Glenbard West lights $75,000 less than expected
The price to install six light towers at Memorial Field in Glen Ellyn is about $75,000 less than original cost estimates.
Scott Sanders | Staff Photographer
The cost of installing six light towers at a Glenbard West High School athletic field is less than school district officials originally thought.
The Glenbard High School District 87 board voted this week to approve a contract with Wheaton-based Thorne Electric, which will install the lights at Memorial Field for about $250,000, including the price of contingency and other fees.
Earlier cost estimates had put the cost of the light installation near $325,000. A fundraising effort led by school boosters and parents brought in that much, thanks to 340 donors, including an anonymous one who gave $100,000.
"The committee raised more than it needed to, but they didn't know where the bids were going to come in," said Chris McClain, Glenbard's assistant superintendent for business services.
It's likely the leftover funds will be available for future improvements at Memorial Field, including installation of bleachers and a sidewalk, McClain said.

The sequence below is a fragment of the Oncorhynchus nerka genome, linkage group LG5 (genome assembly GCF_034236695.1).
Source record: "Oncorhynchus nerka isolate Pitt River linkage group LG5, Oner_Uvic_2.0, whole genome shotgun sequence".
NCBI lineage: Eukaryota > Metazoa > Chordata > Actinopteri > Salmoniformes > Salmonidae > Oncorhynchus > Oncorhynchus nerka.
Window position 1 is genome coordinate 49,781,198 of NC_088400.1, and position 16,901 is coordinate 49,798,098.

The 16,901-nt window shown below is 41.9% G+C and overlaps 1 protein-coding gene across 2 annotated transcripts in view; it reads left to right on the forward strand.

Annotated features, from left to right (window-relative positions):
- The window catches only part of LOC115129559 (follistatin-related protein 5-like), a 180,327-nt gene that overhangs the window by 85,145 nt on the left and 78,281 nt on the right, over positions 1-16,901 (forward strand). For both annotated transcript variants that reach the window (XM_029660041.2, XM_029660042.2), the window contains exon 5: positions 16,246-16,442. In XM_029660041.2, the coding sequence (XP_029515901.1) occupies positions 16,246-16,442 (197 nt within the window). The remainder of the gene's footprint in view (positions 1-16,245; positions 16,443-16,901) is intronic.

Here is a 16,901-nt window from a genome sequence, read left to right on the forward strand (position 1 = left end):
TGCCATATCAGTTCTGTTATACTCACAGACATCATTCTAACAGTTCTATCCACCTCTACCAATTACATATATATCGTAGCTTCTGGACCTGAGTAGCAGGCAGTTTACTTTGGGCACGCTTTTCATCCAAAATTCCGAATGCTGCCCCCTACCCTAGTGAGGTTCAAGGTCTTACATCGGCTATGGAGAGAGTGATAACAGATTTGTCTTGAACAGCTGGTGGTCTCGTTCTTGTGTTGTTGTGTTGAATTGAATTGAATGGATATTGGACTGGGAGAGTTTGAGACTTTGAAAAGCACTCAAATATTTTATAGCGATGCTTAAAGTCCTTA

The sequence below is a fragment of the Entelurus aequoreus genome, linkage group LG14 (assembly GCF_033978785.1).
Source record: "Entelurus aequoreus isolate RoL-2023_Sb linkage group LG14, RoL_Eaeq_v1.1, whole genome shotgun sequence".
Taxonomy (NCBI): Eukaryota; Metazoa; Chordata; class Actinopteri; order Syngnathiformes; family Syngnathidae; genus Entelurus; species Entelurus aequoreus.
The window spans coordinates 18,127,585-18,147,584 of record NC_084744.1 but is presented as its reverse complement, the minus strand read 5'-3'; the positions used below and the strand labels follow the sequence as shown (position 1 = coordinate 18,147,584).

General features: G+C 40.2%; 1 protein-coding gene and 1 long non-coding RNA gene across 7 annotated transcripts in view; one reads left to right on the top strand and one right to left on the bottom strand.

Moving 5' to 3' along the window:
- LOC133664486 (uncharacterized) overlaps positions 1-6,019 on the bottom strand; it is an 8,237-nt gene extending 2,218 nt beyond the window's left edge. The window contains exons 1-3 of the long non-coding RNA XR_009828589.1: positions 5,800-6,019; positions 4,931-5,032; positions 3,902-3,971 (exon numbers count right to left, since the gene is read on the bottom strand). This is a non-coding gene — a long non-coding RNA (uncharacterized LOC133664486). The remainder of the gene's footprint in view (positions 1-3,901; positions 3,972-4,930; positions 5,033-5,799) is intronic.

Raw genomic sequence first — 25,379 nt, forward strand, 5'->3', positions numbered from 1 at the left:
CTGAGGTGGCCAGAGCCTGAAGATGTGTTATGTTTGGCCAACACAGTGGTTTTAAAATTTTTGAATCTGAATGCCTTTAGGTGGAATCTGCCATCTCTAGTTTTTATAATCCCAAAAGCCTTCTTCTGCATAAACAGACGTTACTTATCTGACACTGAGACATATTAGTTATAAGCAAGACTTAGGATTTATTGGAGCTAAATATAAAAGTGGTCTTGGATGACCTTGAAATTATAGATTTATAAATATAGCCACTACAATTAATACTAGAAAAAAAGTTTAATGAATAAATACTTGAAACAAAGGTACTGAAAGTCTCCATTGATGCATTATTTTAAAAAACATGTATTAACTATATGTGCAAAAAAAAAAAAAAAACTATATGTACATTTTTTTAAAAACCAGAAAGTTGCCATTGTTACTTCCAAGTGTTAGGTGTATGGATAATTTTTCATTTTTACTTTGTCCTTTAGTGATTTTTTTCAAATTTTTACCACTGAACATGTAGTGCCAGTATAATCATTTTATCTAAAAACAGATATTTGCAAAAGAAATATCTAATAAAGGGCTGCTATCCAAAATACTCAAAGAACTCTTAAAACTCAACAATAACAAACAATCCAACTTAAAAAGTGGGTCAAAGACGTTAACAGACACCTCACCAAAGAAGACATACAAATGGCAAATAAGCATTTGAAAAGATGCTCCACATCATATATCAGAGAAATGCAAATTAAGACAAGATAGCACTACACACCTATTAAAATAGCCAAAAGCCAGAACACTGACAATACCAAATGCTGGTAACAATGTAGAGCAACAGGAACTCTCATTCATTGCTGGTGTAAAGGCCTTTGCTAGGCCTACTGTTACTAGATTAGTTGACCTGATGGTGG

John Brodner, a Glenbard West parent who led the fundraising effort, said it's a good situation to be in, rather than coming up short.
"The big thing was getting money raised by the deadline," Brodner said. "Everyone had big sign of relief when we hit that number."
Thorne Electric was the lowest bidder of three firms that submitted proposals to the school district. One of the firms did submit a bid close to $325,000, including fees.
Thorne will install four 70-foot-tall and two 60-foot-tall light poles on site — which required zoning variances from the village.
The project was scrutinized over the course of 11 meetings of the village plan commission and two meetings of the village board during which the pros and cons of installing the lights were presented by Glenbard officials and members of Our Field, Our Town, an anti-lights group.
District officials said the lights will increase students' use of the field, while many residents argued the lights will disrupt the character of the neighborhood and create noise and safety problems.
A prominent lights opponent, Mary Ozog, was elected to the school board in April 2011 — and sworn in a meeting after the board approved sending the district's variance application to the village.
On Monday, Ozog was the lone vote against approving the project bid, arguing the district should also have sought bids for various lighting vendors in addition to the district's preferred vendor, Musco Lighting. Musco had been the district's lighting consultant whose staff testified during the village meetings.
The light project is expected to be complete by Aug. 28.
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